The subsection's "painful but deeply privileged" process, said Bishop David Russell of Grahamstown (Southern Africa) "was an amazing coming together. Please, please, brothers and sisters, don't crush that achievement."

But these pleas were largely unsuccessful. While able to retain a commitment "to listen to the experience of homosexual people," the bishops failed to sway others from adding the clause on "rejecting homosexual practice."

Bishop Robert Ihloff of Maryland (USA) and Bishop Catherine Roskam, suffragan bishop of New York (USA), spoke against the amendment that put the conference on record "rejecting homosexual practice as incompatible with scripture." The amendment, sponsored by Archbishop Donald Mtetemela of Ruaha (Tanzania), was approved 389 to 190.

As a bishop who has had a change of heart on this issue through his ministry with homosexuals in his diocese-both lay and ordained-Bishop Ihloff said he was committed to continuing the dialogue. Bishop Mtetemela's amendment "would ruin dialogue," and alienate a number of bishops, he said.

Bishop Roskam acknowledged that conservatives had the votes to adopt the amendment, but said they would not necessarily win the hearts and minds of the Communion as a whole. "It will be a Pyrrhic victory, and we will have a divided church," she said.

While a previous speaker, Bishop Peter Adebiyi of Owo (Nigeria), had called any condoning of homosexuality "evangelical suicide," Bishop Roskam asserted that "to condemn it, in the form it has been condemned, is evangelistic suicide in my region."

Division was on the mind of Bishop Catherine Waynick of Indianapolis as well. "We have the potential to work either for unity or for divisiveness," she said. Crusading for correct answers, as the church has painfully learned, can prove fruitless, she noted. Often times the church has prescribed a teaching, only to repent of it later.

"I want to suggest that our call is not to correctness," she said. "It is to love." As bishops, she continued, "we are to feed the flock, and more importantly, to love them and to help them learn to love each other."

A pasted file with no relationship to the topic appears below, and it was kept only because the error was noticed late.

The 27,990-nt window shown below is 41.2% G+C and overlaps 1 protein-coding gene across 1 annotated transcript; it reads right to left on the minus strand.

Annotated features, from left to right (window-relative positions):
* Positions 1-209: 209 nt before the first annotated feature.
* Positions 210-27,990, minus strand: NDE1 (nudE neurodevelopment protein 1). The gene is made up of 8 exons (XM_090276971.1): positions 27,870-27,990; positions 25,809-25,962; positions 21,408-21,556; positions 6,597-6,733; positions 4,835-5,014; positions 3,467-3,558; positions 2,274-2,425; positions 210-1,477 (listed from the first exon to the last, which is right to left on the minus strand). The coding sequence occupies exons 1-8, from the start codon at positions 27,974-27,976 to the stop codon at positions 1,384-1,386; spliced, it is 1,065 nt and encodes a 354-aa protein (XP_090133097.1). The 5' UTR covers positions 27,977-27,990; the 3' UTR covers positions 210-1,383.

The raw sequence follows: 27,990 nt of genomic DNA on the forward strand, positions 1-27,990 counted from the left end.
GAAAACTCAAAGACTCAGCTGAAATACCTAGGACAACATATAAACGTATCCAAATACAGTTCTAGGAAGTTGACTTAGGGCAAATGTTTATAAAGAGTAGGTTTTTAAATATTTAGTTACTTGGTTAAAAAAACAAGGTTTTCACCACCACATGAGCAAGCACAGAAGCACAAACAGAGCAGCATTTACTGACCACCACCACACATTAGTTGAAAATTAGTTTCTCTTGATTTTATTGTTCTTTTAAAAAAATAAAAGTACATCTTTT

Similar pleas were made by other bishops. Bishop Michael Bourke of Wolverhampton (England) warned the bishops against using the Bible "to oppress people, especially people who are different." He also implored the bishops, particularly bishops who see homosexuality as sinful, to listen to the experience of gays and lesbians "and confront our own prejudices."

Conservatives meet setbacks

Conservatives, while achieving their overall aims, also encountered setbacks. A resolution introduced by Bishop Eustace Kamanyire of Ruwenzi (Uganda) as substitute language was resoundingly defeated. Originally proposed by the Central and East Africa Region, it declared all sexual promiscuity, including committed homosexual relationships, to be sinful, and called gays and lesbians living in such relationships, as well as bishops who ordain them, to repentance.

Also defeated by overwhelming margins were an amendment from the West Africa Region condemning homosexuality as sin, and an amendment from Archbishop Moses Tay, primate of Southeast Asia, that called for the primates to study human sexuality in their own provinces, rather than engage in a Communion-wide process jointly organized by the primates and the Anglican Consultative Council.

Several conservatives also sought a more explicit condemnation of homosexuality, among them Bishop Alexander Malik of the Diocese of Lahore (Pakistan). He criticized the resolution adopted by the conference as "ambiguous, unclear, and impotent." He also took issue with the resolution's condemnation of homophobia-later amended to "irrational fear of homosexuals." Instead of unequivocally condemning homosexuality, he said, it seems to be condemning those who oppose homosexuality. "If we speak against the homosexuals, it is certainly not gay bashing but a matter of doctrine, faith and dogma," he said.

In perhaps the afternoon's most provocative statement, Bishop Malik asked whether bishops who ordain non-celibate homosexuals would consider bringing a resolution supporting bestiality.

Section report on sexuality accepted

The only clear consensus emerging from the plenary concerned the Section One report, "Called to Full Humanity," which was received unanimously by the bishops. The report, echoing the section's submitted resolution, stakes out a middle ground position, affirming past Lambeth Conference statements on the sanctity of marriage but also opposing homophobia and "any discrimination on the basis of sexual orientation."